I sent Google a demand letter for breach of contract
Update 2021-09-02: It Worked! Google remonetized my YouTube channel
It’s been two weeks since Google demonetized my YouTube channel alleging that its Adsense account is related to some other banned account. This seems to be a mistake but other then my appeal that was denied five hours later in the middle of the night I haven’t been able to contact anyone at Google who can fix it.
Right after it happened I wrote up a blogpost with all the details here: benbjurstrom.com/youtube-demonetized. My hope was that by amplifying my story on social media I could get the attention of someone at Google or Youtube who could help.
I did hear from two other YouTubers who reached out with the same story; that Google wrongfully closed their Adsense accounts for allegedly being related to some other account. So far they haven't been able to talk to anyone with the authority to fix their issue either.
Given I've already found two others I’m guessing there are many YouTubers similarly situated. Which certainly raises questions about whether Google is performing their duties under the contract with reasonable care and in good faith. But I’ll save that for a later writeup.
I also got a tweet from @TeamYouTube saying they were looking into the issue for me, but after publicly pretending they were doing something useful they slid into my DM’s to say there’s actually nothing they can do.
So unfortunately as of the date of this post I haven’t heard from anyone who has the authority to fix Google’s mistake. And to be honest I didn’t really expect to at this point. I recognize that I don’t have enough of a following to create a sufficient outcry.
It was always part of my plan that once Google missed their first contractually obligated payment that I would send them a demand letter as a precursor to litigation. I don’t believe there’s any requirement that I send such a letter before filing a lawsuit. But I want to give Google every opportunity to fix their mistake without wasting time and money on unnecessary litigation.
Though I am an attorney and member of the State Bar of California. I am not your attorney. None of what I say in this article should be construed as legal advice and no attorney client relationship exists between us.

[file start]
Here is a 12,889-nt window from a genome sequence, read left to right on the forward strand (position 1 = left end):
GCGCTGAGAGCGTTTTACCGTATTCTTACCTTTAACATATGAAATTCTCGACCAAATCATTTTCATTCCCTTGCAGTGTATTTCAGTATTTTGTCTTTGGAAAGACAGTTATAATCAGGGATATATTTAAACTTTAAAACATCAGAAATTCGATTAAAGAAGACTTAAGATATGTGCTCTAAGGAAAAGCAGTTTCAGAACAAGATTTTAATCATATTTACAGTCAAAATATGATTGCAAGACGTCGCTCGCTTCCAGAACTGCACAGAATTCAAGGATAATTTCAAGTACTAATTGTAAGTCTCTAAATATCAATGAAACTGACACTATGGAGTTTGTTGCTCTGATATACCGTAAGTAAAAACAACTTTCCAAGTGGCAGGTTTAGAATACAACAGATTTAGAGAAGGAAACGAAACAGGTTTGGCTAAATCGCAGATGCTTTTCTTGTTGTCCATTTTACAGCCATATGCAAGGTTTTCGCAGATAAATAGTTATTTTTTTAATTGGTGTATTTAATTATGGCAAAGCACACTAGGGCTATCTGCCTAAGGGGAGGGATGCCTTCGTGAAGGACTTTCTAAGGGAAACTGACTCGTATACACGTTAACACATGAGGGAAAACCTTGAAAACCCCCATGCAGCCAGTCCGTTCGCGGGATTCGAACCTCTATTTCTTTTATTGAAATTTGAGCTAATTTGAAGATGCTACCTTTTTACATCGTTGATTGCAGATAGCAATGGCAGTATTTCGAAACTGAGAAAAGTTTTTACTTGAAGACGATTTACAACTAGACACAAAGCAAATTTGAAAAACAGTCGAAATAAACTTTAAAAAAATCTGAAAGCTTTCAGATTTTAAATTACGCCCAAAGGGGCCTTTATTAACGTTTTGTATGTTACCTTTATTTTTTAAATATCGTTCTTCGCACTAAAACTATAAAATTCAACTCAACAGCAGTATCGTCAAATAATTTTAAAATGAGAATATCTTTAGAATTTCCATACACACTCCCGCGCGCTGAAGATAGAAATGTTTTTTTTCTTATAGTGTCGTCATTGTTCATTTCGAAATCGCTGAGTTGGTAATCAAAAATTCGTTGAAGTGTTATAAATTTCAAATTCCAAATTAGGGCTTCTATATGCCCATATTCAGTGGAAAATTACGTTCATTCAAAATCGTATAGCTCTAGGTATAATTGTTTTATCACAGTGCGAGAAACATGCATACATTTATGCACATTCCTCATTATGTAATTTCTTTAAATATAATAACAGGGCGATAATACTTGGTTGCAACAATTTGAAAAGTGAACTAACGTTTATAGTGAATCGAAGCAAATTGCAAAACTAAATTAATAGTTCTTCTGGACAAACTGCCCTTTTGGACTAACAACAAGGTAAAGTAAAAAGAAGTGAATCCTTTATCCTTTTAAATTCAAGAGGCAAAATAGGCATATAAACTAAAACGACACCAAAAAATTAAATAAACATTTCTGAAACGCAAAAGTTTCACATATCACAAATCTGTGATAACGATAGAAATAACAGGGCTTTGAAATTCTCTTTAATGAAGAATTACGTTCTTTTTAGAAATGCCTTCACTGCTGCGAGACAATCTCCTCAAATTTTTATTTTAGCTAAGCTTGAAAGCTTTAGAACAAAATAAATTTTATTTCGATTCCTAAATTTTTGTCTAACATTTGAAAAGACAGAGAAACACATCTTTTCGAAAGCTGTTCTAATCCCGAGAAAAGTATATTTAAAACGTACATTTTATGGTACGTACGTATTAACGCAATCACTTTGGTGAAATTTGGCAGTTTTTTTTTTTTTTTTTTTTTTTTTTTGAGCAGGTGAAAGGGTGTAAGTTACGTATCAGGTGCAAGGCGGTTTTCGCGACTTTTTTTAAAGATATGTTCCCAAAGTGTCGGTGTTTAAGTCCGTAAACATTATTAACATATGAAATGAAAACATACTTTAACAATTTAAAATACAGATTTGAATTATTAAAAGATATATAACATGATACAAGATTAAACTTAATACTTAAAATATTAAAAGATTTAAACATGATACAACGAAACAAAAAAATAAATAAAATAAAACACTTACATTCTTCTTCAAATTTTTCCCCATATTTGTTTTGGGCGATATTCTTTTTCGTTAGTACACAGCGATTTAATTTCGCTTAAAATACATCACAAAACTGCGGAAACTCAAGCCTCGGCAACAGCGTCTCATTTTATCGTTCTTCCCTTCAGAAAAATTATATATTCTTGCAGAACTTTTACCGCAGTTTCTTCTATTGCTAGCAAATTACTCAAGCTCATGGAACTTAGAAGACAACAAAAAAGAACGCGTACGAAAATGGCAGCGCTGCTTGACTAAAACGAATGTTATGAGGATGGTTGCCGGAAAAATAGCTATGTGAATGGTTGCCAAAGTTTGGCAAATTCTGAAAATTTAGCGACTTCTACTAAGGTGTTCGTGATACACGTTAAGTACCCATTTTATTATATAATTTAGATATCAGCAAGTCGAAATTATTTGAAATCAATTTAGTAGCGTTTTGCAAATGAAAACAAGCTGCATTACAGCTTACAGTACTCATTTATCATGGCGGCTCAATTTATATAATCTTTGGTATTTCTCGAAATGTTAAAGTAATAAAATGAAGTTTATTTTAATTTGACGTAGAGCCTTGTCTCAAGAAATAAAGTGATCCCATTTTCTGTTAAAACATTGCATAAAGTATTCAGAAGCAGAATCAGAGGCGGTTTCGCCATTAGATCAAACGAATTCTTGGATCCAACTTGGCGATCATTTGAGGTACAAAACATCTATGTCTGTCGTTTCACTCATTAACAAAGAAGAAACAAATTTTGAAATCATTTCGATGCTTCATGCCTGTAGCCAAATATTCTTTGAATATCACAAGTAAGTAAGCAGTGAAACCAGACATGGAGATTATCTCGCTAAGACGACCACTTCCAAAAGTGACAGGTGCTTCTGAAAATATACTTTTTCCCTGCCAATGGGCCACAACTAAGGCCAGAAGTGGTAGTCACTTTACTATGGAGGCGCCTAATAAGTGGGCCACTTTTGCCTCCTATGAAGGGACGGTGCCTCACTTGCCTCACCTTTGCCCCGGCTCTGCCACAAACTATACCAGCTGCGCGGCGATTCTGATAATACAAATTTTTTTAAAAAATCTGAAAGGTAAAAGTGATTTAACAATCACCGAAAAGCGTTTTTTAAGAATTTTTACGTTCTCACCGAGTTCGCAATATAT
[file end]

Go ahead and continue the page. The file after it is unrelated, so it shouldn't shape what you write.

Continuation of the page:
All analysis applies purely to the wrongful termination of my company’s Adsense account and if you’ve had an Adsense account closed you should consult with an Attorney as the facts and applicable law may be different in your situation.
Letter of Demand for Breach of Contract
I sent this letter to Google HQ on Monday August 2, 2021.
I certainly hope someone in their legal department will see it and reach out to try and avoid litigation.
I also submitted the letter in the body of a second appeal despite Google stating only one appeal will be reviewed every 90 days. Since the official Appeals Form has been repeatedly identified by Google's representatives as the only method of communicating with those authorized to fix this mistake.
Within a few minutes I received this response:
Hello, Thanks for contacting Google AdSense. According to our records, you already have an appeal pending with us. Please rest assured that we've received your request and one of our policy specialists will be reviewing your case soon. Once we have reviewed your appeal, you will receive a notification indicating our decision. In the meantime please do not file any further appeals. We appreciate your patience and understanding. Sincerely, The Google AdSense Team
Already have an appeal pending? Google sent me the denial of my first appeal two weeks ago. I'm guessing this is an automated response that gets sent to all submissions within 90 days regardless of whether a decision had been made on the initial appeal. Either way it will be interesting to see how Google explains this in court.
Details of Google’s Breach